Most Guatemalans unhappy with options in this weekend's presidential election
Violence is down compared to the last presidential election, but Guatemalans deserve more than what they have been offered in this campaign of candidates with questionable backgrounds.
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It should not come as a surprise that over 80 percent of all Guatemalans believe that they deserve better than the current crop of presidential candidates.Skip to next paragraph
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In terms of the country’s political parties, there's not a lot of good to report. Political parties have not devised sophisticated political platforms that are likely to address the country's problems. That, however, is somewhat forgivable as the platform is more of a list of priorities and wish lists rather than a blueprint for governing.
On the other hand, the parties didn't bother to adhere to the official start date of this year's campaign. The major political parties could care less about campaign finance laws. They don't report who's providing their campaigns with financial contributions and several have spent well over what is allowed by law. There remain legitimate concerns as to the extent to which this year’s campaigns have been infiltrated by money from by drug traffickers and organized crime.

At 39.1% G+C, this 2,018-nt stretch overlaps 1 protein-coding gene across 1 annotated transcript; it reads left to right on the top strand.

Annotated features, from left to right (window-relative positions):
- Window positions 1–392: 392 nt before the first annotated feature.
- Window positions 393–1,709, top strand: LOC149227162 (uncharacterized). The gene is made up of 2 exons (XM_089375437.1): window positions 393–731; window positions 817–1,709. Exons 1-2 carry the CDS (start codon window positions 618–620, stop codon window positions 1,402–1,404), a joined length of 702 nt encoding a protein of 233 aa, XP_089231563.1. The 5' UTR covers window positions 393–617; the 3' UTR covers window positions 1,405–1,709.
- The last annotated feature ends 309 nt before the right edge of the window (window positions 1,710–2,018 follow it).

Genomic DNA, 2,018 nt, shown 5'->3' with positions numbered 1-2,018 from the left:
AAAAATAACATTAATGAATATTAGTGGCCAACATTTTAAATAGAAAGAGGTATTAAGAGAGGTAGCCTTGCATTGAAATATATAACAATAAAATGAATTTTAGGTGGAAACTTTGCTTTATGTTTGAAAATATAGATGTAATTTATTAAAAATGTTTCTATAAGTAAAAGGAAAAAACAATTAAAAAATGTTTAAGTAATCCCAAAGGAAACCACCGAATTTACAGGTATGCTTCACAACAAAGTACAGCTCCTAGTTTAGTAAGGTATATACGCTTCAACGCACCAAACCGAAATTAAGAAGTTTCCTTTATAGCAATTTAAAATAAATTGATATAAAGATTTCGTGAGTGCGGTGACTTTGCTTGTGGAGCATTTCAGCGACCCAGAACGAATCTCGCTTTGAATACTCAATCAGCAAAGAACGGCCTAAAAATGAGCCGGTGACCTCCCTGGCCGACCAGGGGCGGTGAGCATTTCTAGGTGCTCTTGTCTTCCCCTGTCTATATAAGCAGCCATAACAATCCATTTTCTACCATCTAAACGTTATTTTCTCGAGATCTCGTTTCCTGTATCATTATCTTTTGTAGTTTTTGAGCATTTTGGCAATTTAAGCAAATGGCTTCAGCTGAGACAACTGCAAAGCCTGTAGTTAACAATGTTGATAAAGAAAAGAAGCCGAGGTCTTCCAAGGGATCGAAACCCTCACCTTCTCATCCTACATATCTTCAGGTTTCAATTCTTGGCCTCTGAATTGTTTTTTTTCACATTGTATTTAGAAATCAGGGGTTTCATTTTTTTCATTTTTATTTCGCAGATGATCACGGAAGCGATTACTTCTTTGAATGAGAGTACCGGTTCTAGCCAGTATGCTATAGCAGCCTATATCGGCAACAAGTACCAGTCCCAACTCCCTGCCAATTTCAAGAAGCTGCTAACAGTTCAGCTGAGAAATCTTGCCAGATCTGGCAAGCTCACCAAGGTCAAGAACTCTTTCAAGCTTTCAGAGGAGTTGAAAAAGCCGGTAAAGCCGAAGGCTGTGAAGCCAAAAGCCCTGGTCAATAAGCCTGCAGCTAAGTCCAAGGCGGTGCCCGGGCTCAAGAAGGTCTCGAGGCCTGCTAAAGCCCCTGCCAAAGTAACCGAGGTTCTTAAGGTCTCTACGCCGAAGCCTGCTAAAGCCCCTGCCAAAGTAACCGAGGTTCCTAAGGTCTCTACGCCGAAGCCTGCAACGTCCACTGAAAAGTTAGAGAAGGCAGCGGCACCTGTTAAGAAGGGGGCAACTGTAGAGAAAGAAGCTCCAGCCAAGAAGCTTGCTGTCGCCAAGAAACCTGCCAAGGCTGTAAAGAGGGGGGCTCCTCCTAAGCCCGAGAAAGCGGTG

Some parties don't even know their candidates. To be fair, approximately 32,000 Guatemalans are running for office next Sunday! I'm not sure if that includes 21 mayoral candidates of the leftist Frente Amplio that were rejected because of technicalities.
One of the only good things to characterize this year's campaign is that it is less violent compared to the 2007 campaign, in spite of what many of us feared would happen. Even though one mayoral candidate from San José Pinula succeeded in killing two competitors, the overall campaign has seen fewer campaign-related deaths (36) compared to the previous election (68). And, fortunately, calm prevails in those municipalities that officials had been most worried about leading up to Sunday’s vote.
That's something, but I think that Guatemalans were hoping for more.
– Mike Allison is an associate professor in the political science department and a member of the Latin American and women's studies department at the University of Scranton in Pennsylvania. You can follow his Central American Politics blog here.
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